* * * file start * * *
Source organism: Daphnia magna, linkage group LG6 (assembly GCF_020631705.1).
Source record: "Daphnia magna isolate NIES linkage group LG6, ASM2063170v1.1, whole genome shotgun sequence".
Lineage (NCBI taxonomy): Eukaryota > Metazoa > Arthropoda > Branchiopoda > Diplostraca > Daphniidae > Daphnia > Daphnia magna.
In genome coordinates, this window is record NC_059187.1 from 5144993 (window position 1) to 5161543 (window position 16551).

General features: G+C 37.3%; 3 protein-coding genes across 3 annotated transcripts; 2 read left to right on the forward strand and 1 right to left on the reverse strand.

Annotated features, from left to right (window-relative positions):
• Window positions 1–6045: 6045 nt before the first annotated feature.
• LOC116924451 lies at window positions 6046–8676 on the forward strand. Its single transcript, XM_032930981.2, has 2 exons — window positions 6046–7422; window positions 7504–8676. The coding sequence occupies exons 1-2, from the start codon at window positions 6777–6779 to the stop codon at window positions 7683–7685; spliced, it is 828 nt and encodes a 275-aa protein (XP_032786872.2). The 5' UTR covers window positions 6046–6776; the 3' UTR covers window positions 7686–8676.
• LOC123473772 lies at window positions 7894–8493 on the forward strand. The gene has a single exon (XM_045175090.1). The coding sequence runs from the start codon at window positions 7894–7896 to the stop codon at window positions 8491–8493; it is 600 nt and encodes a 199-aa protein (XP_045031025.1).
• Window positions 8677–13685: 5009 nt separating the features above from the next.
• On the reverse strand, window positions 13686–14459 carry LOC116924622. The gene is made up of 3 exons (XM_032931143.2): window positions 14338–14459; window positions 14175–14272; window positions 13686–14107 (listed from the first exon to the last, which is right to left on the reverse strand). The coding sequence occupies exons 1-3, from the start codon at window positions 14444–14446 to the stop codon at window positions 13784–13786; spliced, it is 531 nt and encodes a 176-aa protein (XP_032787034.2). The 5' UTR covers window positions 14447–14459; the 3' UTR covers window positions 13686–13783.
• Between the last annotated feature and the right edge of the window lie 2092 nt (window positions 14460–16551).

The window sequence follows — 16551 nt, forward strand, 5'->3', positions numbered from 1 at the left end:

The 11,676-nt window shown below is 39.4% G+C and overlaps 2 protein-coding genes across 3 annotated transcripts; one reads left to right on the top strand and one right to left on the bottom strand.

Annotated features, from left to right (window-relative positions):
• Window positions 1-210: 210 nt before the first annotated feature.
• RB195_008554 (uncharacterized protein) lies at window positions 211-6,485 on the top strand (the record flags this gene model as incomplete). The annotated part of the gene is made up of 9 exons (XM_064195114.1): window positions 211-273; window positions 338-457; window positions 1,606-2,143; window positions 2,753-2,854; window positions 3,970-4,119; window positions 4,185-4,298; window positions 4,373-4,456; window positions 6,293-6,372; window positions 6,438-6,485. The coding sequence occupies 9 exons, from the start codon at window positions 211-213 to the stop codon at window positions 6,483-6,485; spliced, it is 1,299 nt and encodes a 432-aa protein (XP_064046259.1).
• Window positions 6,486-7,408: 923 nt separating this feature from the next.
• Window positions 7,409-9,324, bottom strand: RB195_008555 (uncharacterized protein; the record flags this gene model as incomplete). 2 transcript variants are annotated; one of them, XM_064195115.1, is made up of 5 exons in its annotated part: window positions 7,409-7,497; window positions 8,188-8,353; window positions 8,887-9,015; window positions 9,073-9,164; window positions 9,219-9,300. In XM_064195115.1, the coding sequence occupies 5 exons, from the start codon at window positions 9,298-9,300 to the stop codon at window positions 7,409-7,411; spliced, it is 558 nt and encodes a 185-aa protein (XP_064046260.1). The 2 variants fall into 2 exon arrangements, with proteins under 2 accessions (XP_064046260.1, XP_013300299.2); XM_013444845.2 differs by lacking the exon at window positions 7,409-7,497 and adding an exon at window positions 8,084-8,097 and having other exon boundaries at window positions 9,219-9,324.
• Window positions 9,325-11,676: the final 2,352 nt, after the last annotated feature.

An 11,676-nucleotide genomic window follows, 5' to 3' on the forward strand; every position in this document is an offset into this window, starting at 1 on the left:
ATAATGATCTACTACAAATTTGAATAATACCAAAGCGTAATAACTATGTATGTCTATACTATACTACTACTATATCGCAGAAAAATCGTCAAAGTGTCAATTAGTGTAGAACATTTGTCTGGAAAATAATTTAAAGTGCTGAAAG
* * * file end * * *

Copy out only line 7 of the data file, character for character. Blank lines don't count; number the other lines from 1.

• Window positions 1–6045: 6045 nt before the first annotated feature.